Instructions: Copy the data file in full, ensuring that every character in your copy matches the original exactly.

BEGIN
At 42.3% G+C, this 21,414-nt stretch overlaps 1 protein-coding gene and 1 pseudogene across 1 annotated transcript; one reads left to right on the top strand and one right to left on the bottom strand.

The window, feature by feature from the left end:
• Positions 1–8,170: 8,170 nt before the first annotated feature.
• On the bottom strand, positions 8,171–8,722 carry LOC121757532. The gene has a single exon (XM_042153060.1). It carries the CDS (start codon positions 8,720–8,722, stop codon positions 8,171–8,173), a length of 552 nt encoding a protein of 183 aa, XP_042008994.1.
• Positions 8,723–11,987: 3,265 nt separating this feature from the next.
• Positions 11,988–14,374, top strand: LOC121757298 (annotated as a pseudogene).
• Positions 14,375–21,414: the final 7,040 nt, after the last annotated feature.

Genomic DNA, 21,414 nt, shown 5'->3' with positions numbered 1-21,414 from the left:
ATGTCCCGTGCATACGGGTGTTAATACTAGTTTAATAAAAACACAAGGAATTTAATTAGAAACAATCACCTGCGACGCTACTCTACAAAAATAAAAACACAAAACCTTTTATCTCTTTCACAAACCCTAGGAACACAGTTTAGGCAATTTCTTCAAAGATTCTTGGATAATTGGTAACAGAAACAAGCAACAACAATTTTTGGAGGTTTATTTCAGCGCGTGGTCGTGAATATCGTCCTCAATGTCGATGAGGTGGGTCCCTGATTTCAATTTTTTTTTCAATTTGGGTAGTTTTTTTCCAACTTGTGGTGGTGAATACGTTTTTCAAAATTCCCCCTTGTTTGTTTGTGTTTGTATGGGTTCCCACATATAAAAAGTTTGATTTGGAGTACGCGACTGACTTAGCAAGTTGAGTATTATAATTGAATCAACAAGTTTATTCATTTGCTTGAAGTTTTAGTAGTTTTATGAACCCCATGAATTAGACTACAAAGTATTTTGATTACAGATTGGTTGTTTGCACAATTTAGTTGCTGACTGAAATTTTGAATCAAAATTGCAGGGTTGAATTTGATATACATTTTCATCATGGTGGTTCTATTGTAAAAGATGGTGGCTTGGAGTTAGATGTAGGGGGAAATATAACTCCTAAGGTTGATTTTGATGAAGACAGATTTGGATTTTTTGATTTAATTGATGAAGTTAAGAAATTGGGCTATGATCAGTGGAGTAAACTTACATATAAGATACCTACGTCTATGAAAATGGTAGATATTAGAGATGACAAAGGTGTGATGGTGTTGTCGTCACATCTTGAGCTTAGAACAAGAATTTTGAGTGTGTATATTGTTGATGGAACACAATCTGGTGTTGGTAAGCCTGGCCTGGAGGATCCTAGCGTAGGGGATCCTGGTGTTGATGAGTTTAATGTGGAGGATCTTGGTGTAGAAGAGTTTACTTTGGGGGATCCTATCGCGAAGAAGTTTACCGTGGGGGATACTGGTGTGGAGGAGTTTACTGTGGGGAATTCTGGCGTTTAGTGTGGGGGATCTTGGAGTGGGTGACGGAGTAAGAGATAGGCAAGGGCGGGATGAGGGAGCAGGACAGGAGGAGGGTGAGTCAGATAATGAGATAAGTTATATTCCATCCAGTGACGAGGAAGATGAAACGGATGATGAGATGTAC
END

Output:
At 42.3% G+C, this 21,414-nt stretch overlaps 1 protein-coding gene and 1 pseudogene across 1 annotated transcript; one reads left to right on the top strand and one right to left on the bottom strand.

The window, feature by feature from the left end:
• Positions 1–8,170: 8,170 nt before the first annotated feature.
• On the bottom strand, positions 8,171–8,722 carry LOC121757532. The gene has a single exon (XM_042153060.1). It carries the CDS (start codon positions 8,720–8,722, stop codon positions 8,171–8,173), a length of 552 nt encoding a protein of 183 aa, XP_042008994.1.
• Positions 8,723–11,987: 3,265 nt separating this feature from the next.
• Positions 11,988–14,374, top strand: LOC121757298 (annotated as a pseudogene).
• Positions 14,375–21,414: the final 7,040 nt, after the last annotated feature.

Genomic DNA, 21,414 nt, shown 5'->3' with positions numbered 1-21,414 from the left:
ATGTCCCGTGCATACGGGTGTTAATACTAGTTTAATAAAAACACAAGGAATTTAATTAGAAACAATCACCTGCGACGCTACTCTACAAAAATAAAAACACAAAACCTTTTATCTCTTTCACAAACCCTAGGAACACAGTTTAGGCAATTTCTTCAAAGATTCTTGGATAATTGGTAACAGAAACAAGCAACAACAATTTTTGGAGGTTTATTTCAGCGCGTGGTCGTGAATATCGTCCTCAATGTCGATGAGGTGGGTCCCTGATTTCAATTTTTTTTTCAATTTGGGTAGTTTTTTTCCAACTTGTGGTGGTGAATACGTTTTTCAAAATTCCCCCTTGTTTGTTTGTGTTTGTATGGGTTCCCACATATAAAAAGTTTGATTTGGAGTACGCGACTGACTTAGCAAGTTGAGTATTATAATTGAATCAACAAGTTTATTCATTTGCTTGAAGTTTTAGTAGTTTTATGAACCCCATGAATTAGACTACAAAGTATTTTGATTACAGATTGGTTGTTTGCACAATTTAGTTGCTGACTGAAATTTTGAATCAAAATTGCAGGGTTGAATTTGATATACATTTTCATCATGGTGGTTCTATTGTAAAAGATGGTGGCTTGGAGTTAGATGTAGGGGGAAATATAACTCCTAAGGTTGATTTTGATGAAGACAGATTTGGATTTTTTGATTTAATTGATGAAGTTAAGAAATTGGGCTATGATCAGTGGAGTAAACTTACATATAAGATACCTACGTCTATGAAAATGGTAGATATTAGAGATGACAAAGGTGTGATGGTGTTGTCGTCACATCTTGAGCTTAGAACAAGAATTTTGAGTGTGTATATTGTTGATGGAACACAATCTGGTGTTGGTAAGCCTGGCCTGGAGGATCCTAGCGTAGGGGATCCTGGTGTTGATGAGTTTAATGTGGAGGATCTTGGTGTAGAAGAGTTTACTTTGGGGGATCCTATCGCGAAGAAGTTTACCGTGGGGGATACTGGTGTGGAGGAGTTTACTGTGGGGAATTCTGGCGTTTAGTGTGGGGGATCTTGGAGTGGGTGACGGAGTAAGAGATAGGCAAGGGCGGGATGAGGGAGCAGGACAGGAGGAGGGTGAGTCAGATAATGAGATAAGTTATATTCCATCCAGTGACGAGGAAGATGAAACGGATGATGAGATGTAC